Forbes, 24 March 2009
My, oh my. Here is a shocker. James Chanos, the billionaire short-seller, opposes any reforms that would tilt the stock market away from shorting selling. Here is his argument. Not surprisingly, Chanos, whose firm Kynikos means “cynic” in Greek, leaves out all the recent history that has made short-selling so lucrative. Such as:
3. Naked short-selling. Cox’s SEC failed to enforce its own rule against naked short-selling. Again, Wikipedia: “Naked short-selling, or naked shorting, is a type of financial speculation. It is the practice of selling a stock short, without first borrowing the shares or ensuring that the shares can be borrowed, as is done in a conventional short sale. When the seller does not obtain the shares within the required time frame, the result is known as a “fail to deliver.” The transaction generally remains open until the shares are acquired by the seller or the seller’s broker, allowing the trade to be settled. Naked short-selling can be used to manipulate the price of securities by driving their price down, and its use in this way is illegal. … Some commentators have contended that despite regulations, naked shorting is widespread and that the SEC regulations are poorly enforced. The SEC has denied these claims. However, the SEC and others have also defended the practice in limited form as beneficial for market liquidity. Its critics have contended that the practice is susceptible to abuse, can be damaging to targeted companies struggling to raise capital, and has led to numerous bankruptcies.”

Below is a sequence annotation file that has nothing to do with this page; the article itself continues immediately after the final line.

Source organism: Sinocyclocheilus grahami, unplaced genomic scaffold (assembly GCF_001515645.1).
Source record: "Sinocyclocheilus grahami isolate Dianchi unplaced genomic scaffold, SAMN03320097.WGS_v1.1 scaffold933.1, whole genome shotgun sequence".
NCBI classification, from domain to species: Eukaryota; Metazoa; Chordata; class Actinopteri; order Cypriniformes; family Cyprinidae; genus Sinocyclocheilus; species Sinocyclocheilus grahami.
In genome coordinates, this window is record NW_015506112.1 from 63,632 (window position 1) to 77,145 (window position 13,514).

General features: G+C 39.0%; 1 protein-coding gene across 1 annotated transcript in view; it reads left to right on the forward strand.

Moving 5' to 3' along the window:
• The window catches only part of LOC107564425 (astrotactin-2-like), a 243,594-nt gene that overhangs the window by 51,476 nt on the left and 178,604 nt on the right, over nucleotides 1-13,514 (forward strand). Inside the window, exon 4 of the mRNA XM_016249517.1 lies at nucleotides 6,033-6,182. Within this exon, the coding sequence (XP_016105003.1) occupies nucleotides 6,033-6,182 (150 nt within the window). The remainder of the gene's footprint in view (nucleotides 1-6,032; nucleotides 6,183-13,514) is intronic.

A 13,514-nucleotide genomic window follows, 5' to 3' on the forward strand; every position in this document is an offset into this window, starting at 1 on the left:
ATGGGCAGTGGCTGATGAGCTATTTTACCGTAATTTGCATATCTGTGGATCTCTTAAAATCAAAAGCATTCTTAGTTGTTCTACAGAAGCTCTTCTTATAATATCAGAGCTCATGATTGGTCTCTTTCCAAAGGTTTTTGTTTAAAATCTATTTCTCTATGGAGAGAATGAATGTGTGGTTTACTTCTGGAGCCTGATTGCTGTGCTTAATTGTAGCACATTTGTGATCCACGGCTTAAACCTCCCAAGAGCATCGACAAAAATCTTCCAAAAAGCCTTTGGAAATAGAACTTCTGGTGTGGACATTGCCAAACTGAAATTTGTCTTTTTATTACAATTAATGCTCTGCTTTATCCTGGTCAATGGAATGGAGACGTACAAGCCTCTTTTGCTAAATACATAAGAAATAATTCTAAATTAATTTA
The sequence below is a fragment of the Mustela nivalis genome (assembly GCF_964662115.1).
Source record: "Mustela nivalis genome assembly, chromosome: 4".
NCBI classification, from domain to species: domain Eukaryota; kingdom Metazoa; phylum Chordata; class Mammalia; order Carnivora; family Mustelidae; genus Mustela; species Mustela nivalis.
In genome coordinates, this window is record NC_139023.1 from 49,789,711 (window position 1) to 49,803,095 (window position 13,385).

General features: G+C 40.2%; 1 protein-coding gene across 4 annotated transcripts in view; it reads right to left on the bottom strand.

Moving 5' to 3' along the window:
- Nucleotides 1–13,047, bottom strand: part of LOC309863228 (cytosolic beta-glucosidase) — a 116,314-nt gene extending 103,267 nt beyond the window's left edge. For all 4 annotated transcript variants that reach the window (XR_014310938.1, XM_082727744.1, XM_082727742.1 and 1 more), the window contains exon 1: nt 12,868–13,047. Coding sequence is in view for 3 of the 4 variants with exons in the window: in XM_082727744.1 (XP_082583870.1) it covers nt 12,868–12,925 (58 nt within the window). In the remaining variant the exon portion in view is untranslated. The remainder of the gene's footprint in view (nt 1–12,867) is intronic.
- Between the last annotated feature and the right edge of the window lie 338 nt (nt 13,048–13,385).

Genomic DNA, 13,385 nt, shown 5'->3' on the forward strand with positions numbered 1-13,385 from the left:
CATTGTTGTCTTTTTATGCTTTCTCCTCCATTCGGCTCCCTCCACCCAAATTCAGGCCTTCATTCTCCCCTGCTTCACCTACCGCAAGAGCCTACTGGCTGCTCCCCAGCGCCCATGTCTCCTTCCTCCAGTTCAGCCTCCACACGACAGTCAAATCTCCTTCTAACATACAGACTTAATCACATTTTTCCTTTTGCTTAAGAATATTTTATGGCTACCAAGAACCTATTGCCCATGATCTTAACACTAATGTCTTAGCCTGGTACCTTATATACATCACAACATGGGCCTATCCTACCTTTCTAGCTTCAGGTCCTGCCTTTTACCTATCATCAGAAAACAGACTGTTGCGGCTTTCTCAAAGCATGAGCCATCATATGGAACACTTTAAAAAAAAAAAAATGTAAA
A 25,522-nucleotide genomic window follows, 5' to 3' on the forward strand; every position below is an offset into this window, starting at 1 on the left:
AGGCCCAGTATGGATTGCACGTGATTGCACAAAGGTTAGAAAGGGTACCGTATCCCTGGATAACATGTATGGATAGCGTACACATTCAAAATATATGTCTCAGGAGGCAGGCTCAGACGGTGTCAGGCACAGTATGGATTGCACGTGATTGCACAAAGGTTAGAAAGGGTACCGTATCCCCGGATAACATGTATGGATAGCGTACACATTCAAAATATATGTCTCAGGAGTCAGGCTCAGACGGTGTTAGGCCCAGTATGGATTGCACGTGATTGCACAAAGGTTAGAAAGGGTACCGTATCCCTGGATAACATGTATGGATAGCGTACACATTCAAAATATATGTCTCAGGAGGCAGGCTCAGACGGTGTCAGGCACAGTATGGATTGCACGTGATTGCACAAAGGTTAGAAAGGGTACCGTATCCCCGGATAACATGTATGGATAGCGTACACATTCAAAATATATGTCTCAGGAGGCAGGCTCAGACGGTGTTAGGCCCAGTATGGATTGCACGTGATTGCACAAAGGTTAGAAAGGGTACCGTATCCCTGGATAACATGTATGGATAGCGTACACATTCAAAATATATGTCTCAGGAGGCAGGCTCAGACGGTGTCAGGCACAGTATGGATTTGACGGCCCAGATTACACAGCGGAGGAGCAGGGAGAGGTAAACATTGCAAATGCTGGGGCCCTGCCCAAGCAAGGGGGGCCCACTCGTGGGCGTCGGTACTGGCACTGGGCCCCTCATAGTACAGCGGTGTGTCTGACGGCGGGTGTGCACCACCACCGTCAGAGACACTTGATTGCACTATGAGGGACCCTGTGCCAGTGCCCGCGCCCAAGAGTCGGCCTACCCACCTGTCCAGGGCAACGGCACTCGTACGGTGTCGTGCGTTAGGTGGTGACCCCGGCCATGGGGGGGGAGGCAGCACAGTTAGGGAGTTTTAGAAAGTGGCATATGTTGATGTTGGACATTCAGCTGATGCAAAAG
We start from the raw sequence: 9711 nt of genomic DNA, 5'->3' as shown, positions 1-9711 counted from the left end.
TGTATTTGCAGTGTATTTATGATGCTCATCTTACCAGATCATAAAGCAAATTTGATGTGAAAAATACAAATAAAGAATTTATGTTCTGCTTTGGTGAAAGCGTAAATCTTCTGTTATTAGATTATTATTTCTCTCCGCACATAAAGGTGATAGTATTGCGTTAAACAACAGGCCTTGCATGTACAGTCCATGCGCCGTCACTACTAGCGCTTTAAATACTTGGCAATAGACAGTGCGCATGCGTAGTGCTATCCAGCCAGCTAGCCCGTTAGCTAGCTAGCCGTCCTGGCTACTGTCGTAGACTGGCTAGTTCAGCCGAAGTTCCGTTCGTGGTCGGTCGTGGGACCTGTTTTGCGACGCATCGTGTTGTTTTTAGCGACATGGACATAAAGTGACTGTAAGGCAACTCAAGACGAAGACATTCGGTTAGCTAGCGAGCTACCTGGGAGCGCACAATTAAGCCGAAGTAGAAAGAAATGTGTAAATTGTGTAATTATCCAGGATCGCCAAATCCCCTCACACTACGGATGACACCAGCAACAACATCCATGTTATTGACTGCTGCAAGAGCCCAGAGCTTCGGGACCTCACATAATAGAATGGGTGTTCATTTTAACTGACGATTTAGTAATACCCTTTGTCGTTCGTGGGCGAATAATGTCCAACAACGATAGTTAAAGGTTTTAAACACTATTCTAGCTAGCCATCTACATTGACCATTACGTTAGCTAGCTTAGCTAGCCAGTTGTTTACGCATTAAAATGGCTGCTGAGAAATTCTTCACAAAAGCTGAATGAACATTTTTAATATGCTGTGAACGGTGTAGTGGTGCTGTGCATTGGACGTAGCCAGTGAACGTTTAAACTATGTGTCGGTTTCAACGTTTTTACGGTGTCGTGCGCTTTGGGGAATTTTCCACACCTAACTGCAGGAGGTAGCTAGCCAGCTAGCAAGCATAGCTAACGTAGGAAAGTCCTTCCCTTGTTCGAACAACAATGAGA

Sanity Check via Wayback, 28 January 2009
Bernie Madoff’s brokerage owed $600 million in stock to its clients, that it, well, didn’t actually have on hand, as in the shares were either never delivered to the brokerage, or far more likely, it just, “Desked the trades” – meaning that it took the client cash, represented the securities as having been bought in the market and delivered (via the brokerage statement the client got every month), but never bothered with buying the shares.
Also known as one type of naked short selling.
Bloomberg , 13 March 2007
NEW YORK, March 13 /PRNewswire/ — Tonight BLOOMBERG TELEVISION(R) examines a little-known stock trading practice that can be affecting your portfolio and your company. The special report, titled “Phantom Shares,” explores the problem of “naked shorting” in the stock market. The half-hour BLOOMBERG TELEVISION program is scheduled to air on Tuesday, March 13, 2007 at 7:00, 9:00 and 10:00 p.m. ET.
Every day, millions of shares of stock are sold but can’t be delivered because of an obscure trading practice called “naked short selling.” In a normal short sale, an investor borrows shares and sells them, making a profit if the price falls by replacing the borrowed shares with cheaper ones. In a naked short sale, an investor doesn’t borrow the shares, but sells them anyway. In extreme cases, the investor sells “Phantom Shares,” shares that don’t exist. The BLOOMBERG TELEVISION report, anchored by Mike Schneider, explains this practice, how it’s executed and what the Securities and Exchange Commission is doing in an effort to control it. Continue reading “Article: Bloomberg TV Examines ‘Phantom Shares’ in Special Report Tonight”